How an ex-sharecropper in helped drive Doug Jones to victory
By CONNOR SHEETS
Dec. 16, 2017
MONTGOMERY, Ala. (AP) — If you live in Lowndes County and are of voting age, it's a safe bet that Perman Hardy has spoken with you about voting at some point in the past 25 years.
As one of the thousands of sharecroppers who worked white men's land in Lowndes County over the years, 59-year-old Hardy recalls picking cotton after school growing up. She eventually finished her education, bought her own home, and had a successful career as a home health nurse.
But for the past two-and-a-half decades, Hardy has dedicated much of her free time to another pursuit: trying to ensure that every single person in Lowndes County shows up to the polls for every election in Alabama. A native of the unincorporated community of Collirene, she has done about as much as one person possibly could to boost turnout in the impoverished, majority-black county with a population of just 10,458 people.
"That's my goal is to make sure everyone votes. That's always been my goal. This is what I do every election," she said as she steered her forest-green Chevrolet Tahoe through Collirene, a rural area that was once home to several cotton plantations that employed generations of slaves and sharecroppers.
"We're in an epidemic poverty county so it's so important for us to vote today," she told AL.com. "I took some people today who've never cast a ballot before."
On Dec.12, like she says she does every time Alabamians head to the polls, Hardy spent more than 10 hours driving registered voters to polling stations who did not have transportation or were otherwise unable to make the trip without help. Over the course of the day, she personally drove more than 50 people to polling sites across Lowndes County.
Most of the people Hardy transported were black supporters of Democrat Doug Jones, which contributed to his win in the Black Belt county, where 3,779 people voted for Jones and just 988 voted for Republican Roy Moore, a margin of 79.1 percent to 20.7 percent. Black voters played a decisive role in Jones's victory in the hotly contested Senate election, with 96 percent of African-Americans voting for Jones, versus the 30 percent of white voters who backed him , according to a Washington Post poll.
'Such a crucial moment'
Hardy took sisters Almedia and Pamela Rush from their mobile home to the church where they both voted for Jones.
"I feel it's important because of Roy Moore. I don't like his policies; I don't like the things he be talking about," Almedia Rush said. "I always vote. One vote makes a whole lot of difference."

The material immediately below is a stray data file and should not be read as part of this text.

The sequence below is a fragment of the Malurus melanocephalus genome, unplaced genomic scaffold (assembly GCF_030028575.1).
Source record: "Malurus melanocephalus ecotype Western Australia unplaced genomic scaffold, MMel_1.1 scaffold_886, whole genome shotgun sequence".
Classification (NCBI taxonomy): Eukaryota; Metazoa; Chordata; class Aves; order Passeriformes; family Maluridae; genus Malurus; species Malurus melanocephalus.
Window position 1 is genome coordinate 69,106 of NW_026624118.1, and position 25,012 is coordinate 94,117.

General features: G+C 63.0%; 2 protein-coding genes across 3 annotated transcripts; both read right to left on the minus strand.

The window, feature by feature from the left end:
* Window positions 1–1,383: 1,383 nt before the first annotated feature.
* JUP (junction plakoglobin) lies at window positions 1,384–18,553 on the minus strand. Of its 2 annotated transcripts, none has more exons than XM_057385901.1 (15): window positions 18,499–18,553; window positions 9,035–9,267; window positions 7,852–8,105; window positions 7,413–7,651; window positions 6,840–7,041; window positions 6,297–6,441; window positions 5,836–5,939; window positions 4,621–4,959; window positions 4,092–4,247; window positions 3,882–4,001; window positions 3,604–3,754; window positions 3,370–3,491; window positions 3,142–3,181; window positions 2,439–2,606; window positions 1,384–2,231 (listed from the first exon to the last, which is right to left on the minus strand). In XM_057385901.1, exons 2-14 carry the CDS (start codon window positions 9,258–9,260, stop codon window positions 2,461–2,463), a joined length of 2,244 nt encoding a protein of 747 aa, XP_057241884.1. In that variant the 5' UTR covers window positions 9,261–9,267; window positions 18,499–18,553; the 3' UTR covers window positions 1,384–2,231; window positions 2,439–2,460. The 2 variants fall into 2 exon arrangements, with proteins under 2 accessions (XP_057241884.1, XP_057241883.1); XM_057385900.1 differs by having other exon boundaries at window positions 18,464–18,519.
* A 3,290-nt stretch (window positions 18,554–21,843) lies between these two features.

Hardy picked up one pecan picker from an orchard, took him to his polling station, then dropped him back off at work after he voted. She spent five minutes convincing 79-year-old Jones supporter Susan Mae Holcombe that she should forget about the fact that she did not feel like she was dressed well enough and come with her to vote at Collirene's Old Bethel Baptist Church, a longtime polling station with just a single voting machine.
"This is such a crucial moment. It's so crucial. You've got to vote," Hardy told Holcombe in her living room after showing up at her house Tuesday afternoon. "It will only take a couple of minutes; you'll be back in the house in 10 minutes."
Holcombe eventually relented, and as she rode back to her home she admitted that she was glad she had been convinced to vote.
"It's a blessing," Holcombe said. "I want Doug Jones to win so the kids can go to school and have something for themselves."
'Just what I do'
Hardy's work does not end when the polls close.
She helps sign up local students enrolled at out-of-state colleges to vote absentee, using a portable scanner plugged into her Tahoe's cigarette lighter socket to scan their driver's licenses and Social Security cards and submitting the forms on their behalf.
She also goes to farms around the county and signs up people for absentee voting right there in the fields where they work. And she incessantly works her tiny outdated cellphone in between destinations, loudly goading people into voting.
"You come out to the country today to vote; you go to Whitehall and vote. Do whatever you want the rest of the day but I need you at the poll today," Hardy told one reluctant voter.
"This person right here lives in Selma but she has to come here to Whitehall to vote," Hardy added after she hung up the phone. She later went to her polling station and ensured the woman actually voted, as she does with many of her neighbors. She says she simply will not allow anyone to fall through the cracks or avoid casting a ballot in Lowndes County, which has a long history of fighting for voting rights.
The fact that polling stations in the county seem to have run smoothly on also helped make it easy for residents to exercise their franchise.
"All in all, it's been very happy and we haven't had any complaints," Lenny Lawson, an election clerk at Old Bethel Baptist Church said. "I think people just really want to come out and show support for their candidate."
At the end of each Election Day, Hardy says she is able to look at herself in the mirror and know that she did everything within her power to help people make their voices heard.
"If you can't reach down and pick somebody up, just don't do anything at all. But don't ask me how I do it, don't ask me how. It's just what I do," she said. "Everyone's got a purpose and God made me a person who goes out and serves the public and serves the community."